When I check the alcohol level of my wine before bottling, it is less than 1%. What am I doing wrong? Is there a reason why my homemade wine has no alcohol?…
Name: Larry J.
I am assuming that you are coming up with this info by taking a reading with your wine hydrometer.
The 1% you are seeing on the wine hydrometer is not telling you how much alcohol is in the wine. It is telling you how much more alcohol can be made with the sugars that are still left in the wine. It is a potential alcohol scale, not an alcohol scale. In other words, there is still enough sugar left in your wine to ferment one more percent of alcohol.
So when you say my homemade wine has no alcohol, this is not so much an issue of no alcohol being in the wine as it is knowing how to use the wine hydrometer or following any wine hydrometer instructions that might have came with it.
To tell how much alcohol is currently in the wine, you have to know what the potential alcohol reading was on the hydrometer at the beginning of fermentation – how much potential for alcohol was there at the beginning… 10%, 11%, 12%? By knowing how much potential alcohol could be made at the beginning of fermentation, and knowing how much alcohol can potentially be made now, currently, you can determine how much alcohol is in the wine.
Here’s an example. Let’s assume your wine started with a hydrometer reading of 13%, and you now have a reading of 1% on the potential alcohol scale. This would mean that your wine currently has an alcohol percentage of 12%. This is the 13% less the 1%.
There is no way that any wine hydrometer can tell you how much alcohol you have with a single reading. You have to know what the wine hydrometer reading was before the wine started fermenting and compare that to an ending reading. If you did not take a beginning reading with your wine hydrometer, there is no way for you to determine the alcohol level of that wine with any hydrometer.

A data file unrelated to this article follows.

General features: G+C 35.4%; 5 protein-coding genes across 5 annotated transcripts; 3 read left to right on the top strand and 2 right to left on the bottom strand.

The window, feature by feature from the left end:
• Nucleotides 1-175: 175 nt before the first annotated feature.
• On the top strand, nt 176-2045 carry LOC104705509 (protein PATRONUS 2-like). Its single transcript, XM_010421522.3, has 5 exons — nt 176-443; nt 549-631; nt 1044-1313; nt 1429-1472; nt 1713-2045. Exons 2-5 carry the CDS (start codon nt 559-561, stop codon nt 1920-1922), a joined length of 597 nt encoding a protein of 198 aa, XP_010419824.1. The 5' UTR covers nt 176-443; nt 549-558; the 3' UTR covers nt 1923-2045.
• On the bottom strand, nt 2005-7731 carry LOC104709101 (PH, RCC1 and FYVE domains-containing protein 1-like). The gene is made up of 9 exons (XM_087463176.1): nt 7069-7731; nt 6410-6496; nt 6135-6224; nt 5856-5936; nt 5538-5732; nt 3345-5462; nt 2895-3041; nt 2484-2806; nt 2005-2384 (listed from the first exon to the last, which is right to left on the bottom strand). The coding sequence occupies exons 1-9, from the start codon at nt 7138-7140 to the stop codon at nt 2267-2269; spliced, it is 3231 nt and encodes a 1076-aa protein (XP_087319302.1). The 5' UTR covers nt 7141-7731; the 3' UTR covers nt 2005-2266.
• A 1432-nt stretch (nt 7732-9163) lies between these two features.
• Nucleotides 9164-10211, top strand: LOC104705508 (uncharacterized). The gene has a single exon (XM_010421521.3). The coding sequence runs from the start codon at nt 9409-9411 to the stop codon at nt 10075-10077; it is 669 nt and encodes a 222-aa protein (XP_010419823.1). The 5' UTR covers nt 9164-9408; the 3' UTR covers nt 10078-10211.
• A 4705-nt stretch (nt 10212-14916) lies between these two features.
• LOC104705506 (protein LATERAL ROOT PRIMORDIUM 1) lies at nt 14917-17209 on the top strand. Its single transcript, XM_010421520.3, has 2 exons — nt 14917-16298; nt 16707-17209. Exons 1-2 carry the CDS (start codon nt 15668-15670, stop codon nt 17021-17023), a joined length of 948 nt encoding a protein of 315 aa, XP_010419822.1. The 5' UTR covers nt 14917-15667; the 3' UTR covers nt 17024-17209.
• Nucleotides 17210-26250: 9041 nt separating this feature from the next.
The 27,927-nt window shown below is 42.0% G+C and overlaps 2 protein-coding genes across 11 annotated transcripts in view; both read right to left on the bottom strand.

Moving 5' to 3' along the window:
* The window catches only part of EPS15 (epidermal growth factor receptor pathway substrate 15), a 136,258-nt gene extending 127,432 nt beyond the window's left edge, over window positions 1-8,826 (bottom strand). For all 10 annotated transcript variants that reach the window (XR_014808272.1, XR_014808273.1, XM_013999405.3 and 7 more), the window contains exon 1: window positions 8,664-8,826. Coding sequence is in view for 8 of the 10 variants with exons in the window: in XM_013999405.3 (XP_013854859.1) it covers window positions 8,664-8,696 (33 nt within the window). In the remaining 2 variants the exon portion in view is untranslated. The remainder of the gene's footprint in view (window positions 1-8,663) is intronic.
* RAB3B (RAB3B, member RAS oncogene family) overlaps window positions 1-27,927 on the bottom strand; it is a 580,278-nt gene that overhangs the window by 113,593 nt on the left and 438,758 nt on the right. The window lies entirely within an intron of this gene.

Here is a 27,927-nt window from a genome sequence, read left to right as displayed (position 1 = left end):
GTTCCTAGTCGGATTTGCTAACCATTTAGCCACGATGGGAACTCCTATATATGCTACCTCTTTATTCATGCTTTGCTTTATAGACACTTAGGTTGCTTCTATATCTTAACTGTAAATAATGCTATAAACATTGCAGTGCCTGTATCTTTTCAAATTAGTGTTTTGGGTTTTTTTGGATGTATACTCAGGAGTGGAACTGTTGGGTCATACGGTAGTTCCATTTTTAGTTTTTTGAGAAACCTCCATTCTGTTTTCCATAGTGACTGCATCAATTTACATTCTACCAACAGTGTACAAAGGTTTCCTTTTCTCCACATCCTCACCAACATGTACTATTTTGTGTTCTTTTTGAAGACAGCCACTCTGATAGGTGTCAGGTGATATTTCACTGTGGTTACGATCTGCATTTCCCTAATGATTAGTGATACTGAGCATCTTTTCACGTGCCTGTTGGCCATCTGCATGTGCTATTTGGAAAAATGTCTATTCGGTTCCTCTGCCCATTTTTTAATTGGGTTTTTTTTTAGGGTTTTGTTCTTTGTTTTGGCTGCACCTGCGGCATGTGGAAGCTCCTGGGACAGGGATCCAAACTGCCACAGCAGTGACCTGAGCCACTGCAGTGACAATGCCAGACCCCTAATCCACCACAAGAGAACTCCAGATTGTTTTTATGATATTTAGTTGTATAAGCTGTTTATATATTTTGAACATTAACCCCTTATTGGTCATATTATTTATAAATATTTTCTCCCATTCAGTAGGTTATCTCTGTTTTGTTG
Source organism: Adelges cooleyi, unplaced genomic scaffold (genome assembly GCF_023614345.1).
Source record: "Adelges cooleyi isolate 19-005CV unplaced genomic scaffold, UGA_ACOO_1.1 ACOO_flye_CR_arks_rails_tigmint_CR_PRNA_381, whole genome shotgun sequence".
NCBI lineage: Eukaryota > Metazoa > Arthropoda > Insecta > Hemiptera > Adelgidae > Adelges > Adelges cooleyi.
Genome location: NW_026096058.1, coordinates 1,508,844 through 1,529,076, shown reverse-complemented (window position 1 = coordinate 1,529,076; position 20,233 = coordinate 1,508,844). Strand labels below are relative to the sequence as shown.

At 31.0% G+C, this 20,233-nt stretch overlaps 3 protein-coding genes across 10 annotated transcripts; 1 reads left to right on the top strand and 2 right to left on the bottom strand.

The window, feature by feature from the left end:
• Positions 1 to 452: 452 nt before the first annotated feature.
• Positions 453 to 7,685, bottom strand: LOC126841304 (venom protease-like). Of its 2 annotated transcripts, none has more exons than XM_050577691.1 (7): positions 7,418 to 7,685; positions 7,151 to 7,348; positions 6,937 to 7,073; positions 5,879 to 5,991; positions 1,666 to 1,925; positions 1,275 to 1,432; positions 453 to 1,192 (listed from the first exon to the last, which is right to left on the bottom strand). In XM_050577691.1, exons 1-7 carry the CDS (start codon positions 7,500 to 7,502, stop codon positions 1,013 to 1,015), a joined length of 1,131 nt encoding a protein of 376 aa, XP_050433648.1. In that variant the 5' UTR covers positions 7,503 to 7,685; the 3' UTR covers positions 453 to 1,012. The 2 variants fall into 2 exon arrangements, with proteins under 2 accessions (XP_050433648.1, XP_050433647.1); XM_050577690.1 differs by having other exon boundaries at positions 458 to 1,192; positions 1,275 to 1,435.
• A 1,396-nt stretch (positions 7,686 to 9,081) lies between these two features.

I hope this information helps you out. You are not the first person to say, my homemade wine has no alcohol, because of misinterpretations with the hydrometer. For that reason I’m glad you brought it up so I can share some clarity with other home winemakers.
Ed Kraus is a 3rd generation home brewer/winemaker and has been an owner of E. C. Kraus since 1999. He has been helping individuals make better wine and beer for over 25 years.
If I add sugar in 2 steps, what is the proper way to tell % Alcohol? For example:
My beginning SG was 1.100.
I fermented to SG of 1.070.
I added sugar to SG 1.085
I fermented to .098
I then added sugar to 1.020
I am still fermenting and expect to stop at about S.G of .098
Do I just add the drops?
James, the following article has a section that will walk you through how to calculate the alcohol content using your hydrometer readings.
Making High Alcohol Wine
thank you for response … now it makes sense to me…
Does the [ VINO-O-METER ] really work ?? and if it does how accurate is it???
If I forget to take a potential alcohol reading but I took specific gravity. I just look on my hydrometer at my specific gravity and go from there. For example if my Specific Gravity at the beginning was 1.100 and it ends up being 0 when I bottle it. I look what the potential alcohol would have been at the 1.100 mark of the Specific Gravity and subtract from there.
My homemade taste a little like vinegar. What did I do wrong and is there any way that I can correct it
Cecil, there are several reasons that can cause a wine to turn to vinegar as explained in the article listed below. Unfortunately, there is no way to reverse a wine that has turned to vinegar.
My Wine Tastes Like Vinegar